Poetry for the eyes.
“66% of fourth grade girls say they like science and math. But only 18% of all college engineering majors are female.”
Verizon’s 2014 commercial raises some very good points. Women in America are victims of extreme gender stereotyping and it largely affects the choices we make later in life – including whether or not to travel.
Culturally, women are treated as precious snowflakes; sweet, delicate, and disastrously ill equipped to contend with the meatier struggles of life.
Whether a woman is walking on to a used car lot, pursuing an engineering degree, or planning a trek across southeastern Columbia, the reaction is always the same:
“Are you sure you know what you’re doing?”
An article on Forbes.com tracked the public outcry prompted by the death of a 33-year-old woman traveling in Turkey:
- “A single woman traveling alone is risky. In a foreign country, it is downright foolish.”
- “A woman has no business traveling alone.”
- “No WAY I would even let my beautiful wife out the door to travel to any country alone.”
It’s a sad fact that things like this happen, but bottling women up is not the answer. Terrible things are likely to happen anywhere, even at home. According to the FBI, 80% of violent crime victims know their attackers personally.
When I was a child, one of my classmates bragged about an amazing weekend in NYC. Inspired, I went home and asked my mother if she could take me the following weekend.
She let out a small sigh and said, “Your father is busy, but maybe some other weekend.”
“But why can’t we go just the two of us?” I asked.
“It’s much too dangerous for us to travel to a big city like New York on our own,” she said.
This is the viewpoint that many of my friends and I grew up with; an opinion still institutionalized within my home community.
Every day, concerned friends furrow their brows and ask my mother how on earth she can cope with me living in rural Guatemala.
I am lucky to have so many amazing people in my life who care. But in a more perfect world, people would have confidence in my pursuits and not see every travel excursion as an opportunity for the real-life enactment of Little Red Riding Hood.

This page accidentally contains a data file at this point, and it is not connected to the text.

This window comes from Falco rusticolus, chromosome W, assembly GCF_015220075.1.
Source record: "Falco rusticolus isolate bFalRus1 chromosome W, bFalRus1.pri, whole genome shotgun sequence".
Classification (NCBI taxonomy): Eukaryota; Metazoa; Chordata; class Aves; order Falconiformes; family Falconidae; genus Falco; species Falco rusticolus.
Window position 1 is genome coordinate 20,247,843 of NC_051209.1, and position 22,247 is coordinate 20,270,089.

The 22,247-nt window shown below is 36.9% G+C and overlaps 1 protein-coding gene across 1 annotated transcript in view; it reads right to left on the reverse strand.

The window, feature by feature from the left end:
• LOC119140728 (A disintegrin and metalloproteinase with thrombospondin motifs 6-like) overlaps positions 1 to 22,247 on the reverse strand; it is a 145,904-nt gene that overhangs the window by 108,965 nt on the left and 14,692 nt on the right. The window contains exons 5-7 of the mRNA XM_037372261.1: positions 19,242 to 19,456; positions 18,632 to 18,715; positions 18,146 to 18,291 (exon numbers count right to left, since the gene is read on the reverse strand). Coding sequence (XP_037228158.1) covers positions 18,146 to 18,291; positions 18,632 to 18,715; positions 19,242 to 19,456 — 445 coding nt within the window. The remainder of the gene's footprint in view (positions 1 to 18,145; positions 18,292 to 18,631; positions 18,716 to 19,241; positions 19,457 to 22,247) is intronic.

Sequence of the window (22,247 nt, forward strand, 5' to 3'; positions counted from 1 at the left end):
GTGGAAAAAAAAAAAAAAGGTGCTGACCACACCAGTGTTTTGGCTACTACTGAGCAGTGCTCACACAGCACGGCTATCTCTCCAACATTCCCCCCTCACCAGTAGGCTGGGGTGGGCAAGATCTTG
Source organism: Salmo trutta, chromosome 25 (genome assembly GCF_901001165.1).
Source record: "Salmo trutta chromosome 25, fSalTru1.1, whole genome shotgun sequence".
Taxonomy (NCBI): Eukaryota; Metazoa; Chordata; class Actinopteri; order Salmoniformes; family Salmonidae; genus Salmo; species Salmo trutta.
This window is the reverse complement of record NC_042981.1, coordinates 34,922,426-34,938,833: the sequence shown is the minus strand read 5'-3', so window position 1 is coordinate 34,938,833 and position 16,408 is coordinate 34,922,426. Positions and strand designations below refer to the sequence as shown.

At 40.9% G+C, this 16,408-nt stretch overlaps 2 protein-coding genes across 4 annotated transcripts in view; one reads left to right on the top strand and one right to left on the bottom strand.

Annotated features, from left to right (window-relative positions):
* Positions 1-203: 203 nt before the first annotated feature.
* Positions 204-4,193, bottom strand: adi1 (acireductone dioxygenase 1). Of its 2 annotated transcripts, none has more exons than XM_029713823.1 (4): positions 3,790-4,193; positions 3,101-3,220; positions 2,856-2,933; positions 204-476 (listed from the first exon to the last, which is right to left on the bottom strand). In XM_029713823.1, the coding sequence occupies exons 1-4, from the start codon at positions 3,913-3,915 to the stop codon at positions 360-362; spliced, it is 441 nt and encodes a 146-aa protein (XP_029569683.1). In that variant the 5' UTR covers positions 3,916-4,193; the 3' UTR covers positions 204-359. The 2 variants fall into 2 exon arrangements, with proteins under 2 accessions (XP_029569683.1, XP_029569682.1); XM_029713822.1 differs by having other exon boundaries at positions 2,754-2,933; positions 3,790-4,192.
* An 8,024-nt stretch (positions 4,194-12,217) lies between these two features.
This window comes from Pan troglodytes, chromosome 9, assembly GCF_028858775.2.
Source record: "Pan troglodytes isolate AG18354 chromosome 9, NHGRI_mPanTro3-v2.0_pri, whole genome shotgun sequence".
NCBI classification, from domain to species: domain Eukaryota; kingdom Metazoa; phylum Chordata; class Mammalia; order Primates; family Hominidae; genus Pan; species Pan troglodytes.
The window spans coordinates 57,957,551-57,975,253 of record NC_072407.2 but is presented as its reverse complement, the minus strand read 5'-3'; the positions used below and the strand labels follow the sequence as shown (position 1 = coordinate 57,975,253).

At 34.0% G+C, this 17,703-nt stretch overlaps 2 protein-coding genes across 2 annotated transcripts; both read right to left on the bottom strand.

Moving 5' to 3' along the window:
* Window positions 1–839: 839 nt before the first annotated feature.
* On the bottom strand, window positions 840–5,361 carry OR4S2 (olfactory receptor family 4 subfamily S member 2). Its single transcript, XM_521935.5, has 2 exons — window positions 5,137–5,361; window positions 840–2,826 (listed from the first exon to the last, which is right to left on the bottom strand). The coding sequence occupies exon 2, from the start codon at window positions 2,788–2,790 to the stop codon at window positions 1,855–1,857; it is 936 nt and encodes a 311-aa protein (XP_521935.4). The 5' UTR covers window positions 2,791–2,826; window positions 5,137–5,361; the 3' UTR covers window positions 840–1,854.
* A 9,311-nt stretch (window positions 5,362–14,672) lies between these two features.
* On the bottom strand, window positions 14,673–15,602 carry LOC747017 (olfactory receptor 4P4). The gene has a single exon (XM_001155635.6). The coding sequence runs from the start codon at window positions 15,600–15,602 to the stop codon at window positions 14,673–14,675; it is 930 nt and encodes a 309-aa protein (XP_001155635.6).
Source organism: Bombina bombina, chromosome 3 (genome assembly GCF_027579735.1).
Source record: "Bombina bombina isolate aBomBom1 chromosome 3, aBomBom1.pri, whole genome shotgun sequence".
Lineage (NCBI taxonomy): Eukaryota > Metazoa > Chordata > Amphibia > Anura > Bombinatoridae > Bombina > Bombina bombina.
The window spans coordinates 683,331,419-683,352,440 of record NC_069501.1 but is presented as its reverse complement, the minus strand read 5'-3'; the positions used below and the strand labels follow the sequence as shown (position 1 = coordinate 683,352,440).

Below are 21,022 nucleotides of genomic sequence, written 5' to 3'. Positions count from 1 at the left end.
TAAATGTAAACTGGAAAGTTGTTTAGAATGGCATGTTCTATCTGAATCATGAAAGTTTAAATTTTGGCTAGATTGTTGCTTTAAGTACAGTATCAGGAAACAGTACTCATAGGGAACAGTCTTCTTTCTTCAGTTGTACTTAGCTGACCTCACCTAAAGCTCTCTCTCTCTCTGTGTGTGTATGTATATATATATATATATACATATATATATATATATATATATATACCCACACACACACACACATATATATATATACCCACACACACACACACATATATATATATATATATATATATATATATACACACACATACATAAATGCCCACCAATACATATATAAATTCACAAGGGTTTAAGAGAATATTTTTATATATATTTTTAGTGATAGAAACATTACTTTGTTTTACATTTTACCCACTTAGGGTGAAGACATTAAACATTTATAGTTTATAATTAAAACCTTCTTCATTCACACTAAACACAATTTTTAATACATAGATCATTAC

Recently, Ohio State’s Women in Engineering (WIE) has taken amazing strides in combating these restrictive stereotypes.
After hearing of the extremely low ranking Guatemala received on the United Nations Gender Inequality Index, the group is preparing to launch an annual woman-centered engineering expedition in conjunction with NGO Mayan Families.
For three months each summer, students will travel to Guatemala to utilize special engineering strategies to empower women and deliver long-term industrial solutions.
The project will give female students the opportunity to travel, experience a new culture, and contend with gender inequality issues both at home and abroad.
At just 18 years old, electrical and computer engineering major Mary Scherer is the pilot representative for the initiative, gathering all the information to approve funding for the trip while pioneering the educational practices that future students will employ.
She’s optimistic that the program will not only benefit the indigenous communities, but will also stand as a champion initiative for equal rights and the empowerment of women everywhere:
“Experiencing volcanic hikes, flooding rains, and an earthquake after only three weeks in Guatemala, I have realized that the world is constantly changing. But while teaching here in Panajachel, I have also realized that as a woman in engineering, I too am changing the world.”